After months of rumors and speculation that FanDuel and Draftkings were getting ready to combine forces, the two companies have finally made it official.
The daily fantasy sports giants will be merging into a single company, it was announced on Friday. No financial terms of the deal were disclosed.
When the deal closes, DraftKings CEO Jason Robins will become CEO of the newly combined company, while FanDuel CEO Nigel Eccles will become Chairman of the Board. The rest of the Board will be composed of three directors from DraftKings, three directors from FanDuel and one independent director, none of whom have been named at this time.
The combined company will be co-headquartered in New York and Boston.
In a Q&A, Draftkings and FanDuel revealed that they will remain separate, standalone companies through the 2017 NFL season, while the deal is being finalized. Once the transaction, which is expected to close in 2017, is done, it's not clear which brand it will be operating under.
“We have always been passionate about providing the best possible experience for our customers and this merger will help advance our goal of building a transformational global sports entertainment platform,” Robins said in a statement.
“Joining forces will allow us to truly realize the potential of our vision, and as a combined company we will be able to accelerate the pace of innovation and bring a richer experience to our customers than we ever could have done separately.”
There are two main reasons for the companies to become one. First, they can stop spending so much to compete against each other. The two companies, which compete directly against each other for the exact same players, have reportedly spend hundreds of millions each on ad campaigns, which resulted in oversaturation and way too many TV ads.
More importantly, it would allow them to combine resources to weather the unfriendly environment the space has been dealing with since New York Attorney General Eric Schneiderman launched an investigation into whether the companies committed fraud last year, a DraftKings employee inadvertently admitted that he had bet on FanDuel using insider information on NFL lineups before they had been publicly posted. He won $350,000 on the site.
Both companies responded by banning their employees from playing in daily fantasy leagues, along with creating advisory boards to help them sort through legal matters, but Schneiderman continued his persuit and, in December, a judge in New York banned both companies.
They scored a major victory in the state over the summer when the Governor voted to legalize, and regulate, the industry, but they still have a fight on their hands in numerous other states that have also sought to regulate, or outright ban, paid daily fantasy sports. Betting on fantasy sports was banned in Idaho earlier this year, though the companies are still allowed to offer free leagues in the state.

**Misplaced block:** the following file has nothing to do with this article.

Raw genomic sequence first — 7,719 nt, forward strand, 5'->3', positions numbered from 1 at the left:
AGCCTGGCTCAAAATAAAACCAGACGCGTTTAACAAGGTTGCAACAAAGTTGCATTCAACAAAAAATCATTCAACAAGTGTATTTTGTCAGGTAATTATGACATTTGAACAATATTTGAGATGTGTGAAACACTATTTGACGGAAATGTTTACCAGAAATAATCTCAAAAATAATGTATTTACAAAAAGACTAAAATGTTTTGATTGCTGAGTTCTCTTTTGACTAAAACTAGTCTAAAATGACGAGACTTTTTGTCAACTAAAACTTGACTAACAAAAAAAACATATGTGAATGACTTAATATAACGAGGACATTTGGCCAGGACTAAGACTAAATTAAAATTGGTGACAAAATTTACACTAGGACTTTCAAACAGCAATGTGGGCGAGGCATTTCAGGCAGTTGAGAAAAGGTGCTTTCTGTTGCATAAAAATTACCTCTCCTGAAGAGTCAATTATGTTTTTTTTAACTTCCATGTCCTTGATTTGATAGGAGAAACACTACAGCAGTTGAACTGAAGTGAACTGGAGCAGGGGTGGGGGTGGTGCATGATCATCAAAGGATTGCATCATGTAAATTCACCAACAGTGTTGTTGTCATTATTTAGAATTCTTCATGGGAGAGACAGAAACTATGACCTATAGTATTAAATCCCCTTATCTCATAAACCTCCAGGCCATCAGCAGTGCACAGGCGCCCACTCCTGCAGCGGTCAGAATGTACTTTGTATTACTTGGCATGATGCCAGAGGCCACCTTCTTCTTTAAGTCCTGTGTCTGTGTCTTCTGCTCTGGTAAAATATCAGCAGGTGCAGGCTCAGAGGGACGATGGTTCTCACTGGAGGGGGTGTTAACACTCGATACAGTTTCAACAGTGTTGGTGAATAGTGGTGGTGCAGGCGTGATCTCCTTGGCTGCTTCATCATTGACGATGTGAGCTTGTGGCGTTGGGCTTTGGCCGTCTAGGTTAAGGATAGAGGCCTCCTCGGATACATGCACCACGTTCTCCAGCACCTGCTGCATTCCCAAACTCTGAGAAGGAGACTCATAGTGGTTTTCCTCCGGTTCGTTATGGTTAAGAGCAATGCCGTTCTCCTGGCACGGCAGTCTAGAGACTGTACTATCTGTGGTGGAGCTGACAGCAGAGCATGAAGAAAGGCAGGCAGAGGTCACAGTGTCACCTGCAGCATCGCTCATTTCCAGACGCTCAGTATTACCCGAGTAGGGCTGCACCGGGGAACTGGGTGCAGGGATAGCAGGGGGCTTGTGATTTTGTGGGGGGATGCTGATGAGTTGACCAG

The scandals have taken their toll, not only on the space in general, but on the individual companies as well. Both of them were once unicorns, valued at over $1 billion, but have reportedly seen their valuations cut in half.
Draftkings has raised just under $600 million, including a $150 million round in September. While the company wouldn't comment on its valuation, it was reported that it was being valued "substantially lower" than the $2 billion the company got when it raised a $300 million round in July of last year.
FanDuel has raised over $416 million, including $55 million in September from existing investors. It did not reveal its valuation at the time.
Not surprisingly, the uncertain regualtory environment was mentioned in the press release announcing the merger.
"Both FanDuel and DraftKings are still relatively new companies and operate in a rapidly evolving and changing space. By combining and streamlining resources, DraftKings and FanDuel can accelerate work with government officials to continue to develop a standard regulatory framework," it says.
"This framework will not only make it easier for the combined entity to thrive in the long-term, but will provide certainty and encourage other companies to make significant investments in the fantasy sports industry."
Before the two companies can merge, they will have to deal with regulatory agencies to get their approval. That could include the Federal Trade Commission an attorney for FanDuel told the Wall Street Journal, who also said he doesn't believe that will be a problem.
Editors note: At our Vator Splash Spring event earlier this year, Tom Griffiths, CPO and Co-founder of daily fantasy sports company FanDuel, sat down with Paul Martino, Partner at Bullpen Capital, to talk about the future of fantasy sports.
Our Post Seed VC event is coming up on Dec. 1 in San Francisco in partnership with Bullpen. We'll have Chamath Palihapitiya (Founder of Social Capital), Aydin Senkut (Felicis), Jeff Lawson (Founder & CEO, Twilio) and more. Check out the full lineup and register for tickets before they jump! Post Seed is brought to you by Vator, Bullpen Capital, and Haystack.
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